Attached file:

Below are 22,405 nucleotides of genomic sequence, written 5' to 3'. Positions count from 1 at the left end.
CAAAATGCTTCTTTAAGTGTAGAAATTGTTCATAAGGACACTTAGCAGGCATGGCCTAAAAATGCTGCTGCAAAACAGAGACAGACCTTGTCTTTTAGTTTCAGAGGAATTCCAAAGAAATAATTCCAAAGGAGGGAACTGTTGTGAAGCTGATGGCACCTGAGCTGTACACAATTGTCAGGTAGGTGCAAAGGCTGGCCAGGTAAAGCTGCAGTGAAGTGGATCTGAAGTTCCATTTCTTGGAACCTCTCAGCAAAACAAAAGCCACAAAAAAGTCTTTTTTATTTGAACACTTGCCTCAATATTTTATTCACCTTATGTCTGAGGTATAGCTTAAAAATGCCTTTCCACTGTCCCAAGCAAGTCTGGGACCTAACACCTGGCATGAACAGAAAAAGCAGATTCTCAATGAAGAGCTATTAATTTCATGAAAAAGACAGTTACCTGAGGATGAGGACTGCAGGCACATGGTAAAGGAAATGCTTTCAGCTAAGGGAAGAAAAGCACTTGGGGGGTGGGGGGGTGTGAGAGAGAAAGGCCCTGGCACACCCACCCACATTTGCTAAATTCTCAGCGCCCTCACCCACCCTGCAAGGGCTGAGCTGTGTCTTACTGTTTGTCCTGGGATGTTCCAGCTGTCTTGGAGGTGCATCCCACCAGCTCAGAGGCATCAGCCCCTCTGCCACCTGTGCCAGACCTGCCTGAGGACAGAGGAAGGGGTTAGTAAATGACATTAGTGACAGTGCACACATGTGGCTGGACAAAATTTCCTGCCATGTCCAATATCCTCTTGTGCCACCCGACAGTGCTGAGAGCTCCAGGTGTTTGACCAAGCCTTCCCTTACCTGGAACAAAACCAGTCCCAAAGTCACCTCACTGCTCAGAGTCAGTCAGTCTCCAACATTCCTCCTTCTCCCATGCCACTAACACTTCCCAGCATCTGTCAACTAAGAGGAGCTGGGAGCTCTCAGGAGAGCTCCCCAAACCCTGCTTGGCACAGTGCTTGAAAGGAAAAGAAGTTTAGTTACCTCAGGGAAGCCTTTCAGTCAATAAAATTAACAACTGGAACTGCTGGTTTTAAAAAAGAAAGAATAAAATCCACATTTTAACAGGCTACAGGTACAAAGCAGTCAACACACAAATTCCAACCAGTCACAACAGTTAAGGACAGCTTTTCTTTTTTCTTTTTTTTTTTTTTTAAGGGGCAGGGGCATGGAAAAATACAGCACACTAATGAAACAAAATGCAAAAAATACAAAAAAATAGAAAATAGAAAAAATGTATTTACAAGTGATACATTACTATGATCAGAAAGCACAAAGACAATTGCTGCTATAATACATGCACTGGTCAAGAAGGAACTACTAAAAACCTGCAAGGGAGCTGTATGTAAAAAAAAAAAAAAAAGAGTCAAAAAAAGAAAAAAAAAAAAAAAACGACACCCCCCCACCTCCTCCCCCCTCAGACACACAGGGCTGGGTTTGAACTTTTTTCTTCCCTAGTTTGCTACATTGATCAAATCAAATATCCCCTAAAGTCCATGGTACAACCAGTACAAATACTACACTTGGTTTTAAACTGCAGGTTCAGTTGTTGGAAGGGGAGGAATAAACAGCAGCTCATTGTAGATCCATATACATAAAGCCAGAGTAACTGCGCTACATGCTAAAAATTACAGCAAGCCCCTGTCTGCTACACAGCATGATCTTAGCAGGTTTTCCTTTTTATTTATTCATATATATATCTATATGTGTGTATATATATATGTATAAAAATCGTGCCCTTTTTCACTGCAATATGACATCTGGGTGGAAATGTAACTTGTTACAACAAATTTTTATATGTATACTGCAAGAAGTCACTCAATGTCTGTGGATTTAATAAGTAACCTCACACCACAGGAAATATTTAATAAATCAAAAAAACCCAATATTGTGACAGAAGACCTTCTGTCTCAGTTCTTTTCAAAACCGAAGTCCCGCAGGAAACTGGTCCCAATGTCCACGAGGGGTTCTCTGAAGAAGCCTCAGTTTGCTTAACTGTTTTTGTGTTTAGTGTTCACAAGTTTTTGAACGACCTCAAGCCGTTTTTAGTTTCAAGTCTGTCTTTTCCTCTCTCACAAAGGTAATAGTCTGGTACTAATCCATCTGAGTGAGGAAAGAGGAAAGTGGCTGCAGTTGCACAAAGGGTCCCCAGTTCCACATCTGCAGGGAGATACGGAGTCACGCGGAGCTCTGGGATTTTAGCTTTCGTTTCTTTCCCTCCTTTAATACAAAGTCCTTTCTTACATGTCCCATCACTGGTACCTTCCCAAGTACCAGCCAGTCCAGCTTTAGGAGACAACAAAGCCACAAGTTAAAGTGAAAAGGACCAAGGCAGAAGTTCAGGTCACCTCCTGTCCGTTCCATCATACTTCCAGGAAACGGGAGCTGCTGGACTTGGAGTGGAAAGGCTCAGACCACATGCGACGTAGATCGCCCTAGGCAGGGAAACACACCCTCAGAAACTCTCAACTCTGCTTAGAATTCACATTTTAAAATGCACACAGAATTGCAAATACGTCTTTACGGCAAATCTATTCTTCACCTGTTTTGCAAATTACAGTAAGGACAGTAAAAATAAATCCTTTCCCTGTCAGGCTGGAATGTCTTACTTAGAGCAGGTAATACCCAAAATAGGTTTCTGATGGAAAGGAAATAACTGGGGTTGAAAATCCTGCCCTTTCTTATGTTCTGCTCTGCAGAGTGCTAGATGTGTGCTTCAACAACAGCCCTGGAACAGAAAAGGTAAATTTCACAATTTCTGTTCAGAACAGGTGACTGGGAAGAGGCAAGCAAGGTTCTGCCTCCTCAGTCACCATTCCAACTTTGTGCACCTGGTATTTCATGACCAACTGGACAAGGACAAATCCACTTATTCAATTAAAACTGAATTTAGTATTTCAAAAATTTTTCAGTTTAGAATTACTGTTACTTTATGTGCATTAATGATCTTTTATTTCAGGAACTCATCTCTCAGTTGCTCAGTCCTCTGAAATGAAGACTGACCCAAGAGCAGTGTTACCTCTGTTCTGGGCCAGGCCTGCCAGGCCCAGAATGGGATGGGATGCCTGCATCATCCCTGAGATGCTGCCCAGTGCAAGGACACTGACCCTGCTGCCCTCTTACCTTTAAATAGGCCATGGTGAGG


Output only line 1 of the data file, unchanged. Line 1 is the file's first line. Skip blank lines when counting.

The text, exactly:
Below are 22,405 nucleotides of genomic sequence, written 5' to 3'. Positions count from 1 at the left end.